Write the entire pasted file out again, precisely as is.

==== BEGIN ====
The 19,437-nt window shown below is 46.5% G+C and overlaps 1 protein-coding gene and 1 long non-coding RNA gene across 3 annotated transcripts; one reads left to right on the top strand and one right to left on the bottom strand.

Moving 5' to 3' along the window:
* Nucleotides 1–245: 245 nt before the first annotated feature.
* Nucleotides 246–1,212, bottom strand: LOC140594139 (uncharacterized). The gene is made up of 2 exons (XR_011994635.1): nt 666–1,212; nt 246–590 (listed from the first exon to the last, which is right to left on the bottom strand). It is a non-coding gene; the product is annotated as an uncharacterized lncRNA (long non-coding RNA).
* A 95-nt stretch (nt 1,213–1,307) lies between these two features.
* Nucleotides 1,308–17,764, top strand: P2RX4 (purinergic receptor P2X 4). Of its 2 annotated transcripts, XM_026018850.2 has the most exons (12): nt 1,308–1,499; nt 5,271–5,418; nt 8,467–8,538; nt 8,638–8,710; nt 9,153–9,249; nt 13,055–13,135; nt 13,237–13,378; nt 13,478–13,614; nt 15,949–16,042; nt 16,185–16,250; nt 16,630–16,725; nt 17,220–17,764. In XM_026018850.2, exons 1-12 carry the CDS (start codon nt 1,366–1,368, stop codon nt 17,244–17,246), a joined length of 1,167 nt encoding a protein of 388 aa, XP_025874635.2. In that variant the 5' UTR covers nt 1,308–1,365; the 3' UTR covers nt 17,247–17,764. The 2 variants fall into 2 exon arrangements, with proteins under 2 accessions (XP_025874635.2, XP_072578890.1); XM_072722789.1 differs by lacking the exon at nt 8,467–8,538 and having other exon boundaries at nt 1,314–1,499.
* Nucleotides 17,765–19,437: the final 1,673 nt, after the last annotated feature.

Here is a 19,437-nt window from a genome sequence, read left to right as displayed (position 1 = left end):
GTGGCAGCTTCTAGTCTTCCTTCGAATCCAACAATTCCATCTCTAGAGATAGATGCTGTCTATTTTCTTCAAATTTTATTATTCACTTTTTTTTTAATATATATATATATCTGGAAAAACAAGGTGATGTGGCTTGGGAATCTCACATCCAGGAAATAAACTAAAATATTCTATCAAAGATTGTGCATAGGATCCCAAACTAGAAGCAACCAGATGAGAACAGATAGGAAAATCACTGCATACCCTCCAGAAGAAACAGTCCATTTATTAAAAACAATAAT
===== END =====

The 19,437-nt window shown below is 46.5% G+C and overlaps 1 protein-coding gene and 1 long non-coding RNA gene across 3 annotated transcripts; one reads left to right on the top strand and one right to left on the bottom strand.

Moving 5' to 3' along the window:
* Nucleotides 1–245: 245 nt before the first annotated feature.
* Nucleotides 246–1,212, bottom strand: LOC140594139 (uncharacterized). The gene is made up of 2 exons (XR_011994635.1): nt 666–1,212; nt 246–590 (listed from the first exon to the last, which is right to left on the bottom strand). It is a non-coding gene; the product is annotated as an uncharacterized lncRNA (long non-coding RNA).
* A 95-nt stretch (nt 1,213–1,307) lies between these two features.
* Nucleotides 1,308–17,764, top strand: P2RX4 (purinergic receptor P2X 4). Of its 2 annotated transcripts, XM_026018850.2 has the most exons (12): nt 1,308–1,499; nt 5,271–5,418; nt 8,467–8,538; nt 8,638–8,710; nt 9,153–9,249; nt 13,055–13,135; nt 13,237–13,378; nt 13,478–13,614; nt 15,949–16,042; nt 16,185–16,250; nt 16,630–16,725; nt 17,220–17,764. In XM_026018850.2, exons 1-12 carry the CDS (start codon nt 1,366–1,368, stop codon nt 17,244–17,246), a joined length of 1,167 nt encoding a protein of 388 aa, XP_025874635.2. In that variant the 5' UTR covers nt 1,308–1,365; the 3' UTR covers nt 17,247–17,764. The 2 variants fall into 2 exon arrangements, with proteins under 2 accessions (XP_025874635.2, XP_072578890.1); XM_072722789.1 differs by lacking the exon at nt 8,467–8,538 and having other exon boundaries at nt 1,314–1,499.
* Nucleotides 17,765–19,437: the final 1,673 nt, after the last annotated feature.

Here is a 19,437-nt window from a genome sequence, read left to right as displayed (position 1 = left end):
GTGGCAGCTTCTAGTCTTCCTTCGAATCCAACAATTCCATCTCTAGAGATAGATGCTGTCTATTTTCTTCAAATTTTATTATTCACTTTTTTTTTAATATATATATATATCTGGAAAAACAAGGTGATGTGGCTTGGGAATCTCACATCCAGGAAATAAACTAAAATATTCTATCAAAGATTGTGCATAGGATCCCAAACTAGAAGCAACCAGATGAGAACAGATAGGAAAATCACTGCATACCCTCCAGAAGAAACAGTCCATTTATTAAAAACAATAAT